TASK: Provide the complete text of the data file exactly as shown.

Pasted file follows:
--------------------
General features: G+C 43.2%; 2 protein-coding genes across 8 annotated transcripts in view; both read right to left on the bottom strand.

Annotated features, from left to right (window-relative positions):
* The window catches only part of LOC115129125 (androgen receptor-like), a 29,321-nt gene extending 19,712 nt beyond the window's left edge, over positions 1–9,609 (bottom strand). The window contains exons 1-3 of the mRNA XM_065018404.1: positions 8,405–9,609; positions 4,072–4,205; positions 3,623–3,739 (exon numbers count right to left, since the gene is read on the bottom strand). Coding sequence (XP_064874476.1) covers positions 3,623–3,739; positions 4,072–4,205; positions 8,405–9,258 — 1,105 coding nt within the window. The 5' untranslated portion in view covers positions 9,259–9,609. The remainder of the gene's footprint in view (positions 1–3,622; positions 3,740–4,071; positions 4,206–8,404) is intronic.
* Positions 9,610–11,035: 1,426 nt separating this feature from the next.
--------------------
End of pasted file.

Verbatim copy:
General features: G+C 43.2%; 2 protein-coding genes across 8 annotated transcripts in view; both read right to left on the bottom strand.

Annotated features, from left to right (window-relative positions):
* The window catches only part of LOC115129125 (androgen receptor-like), a 29,321-nt gene extending 19,712 nt beyond the window's left edge, over positions 1–9,609 (bottom strand). The window contains exons 1-3 of the mRNA XM_065018404.1: positions 8,405–9,609; positions 4,072–4,205; positions 3,623–3,739 (exon numbers count right to left, since the gene is read on the bottom strand). Coding sequence (XP_064874476.1) covers positions 3,623–3,739; positions 4,072–4,205; positions 8,405–9,258 — 1,105 coding nt within the window. The 5' untranslated portion in view covers positions 9,259–9,609. The remainder of the gene's footprint in view (positions 1–3,622; positions 3,740–4,071; positions 4,206–8,404) is intronic.
* Positions 9,610–11,035: 1,426 nt separating this feature from the next.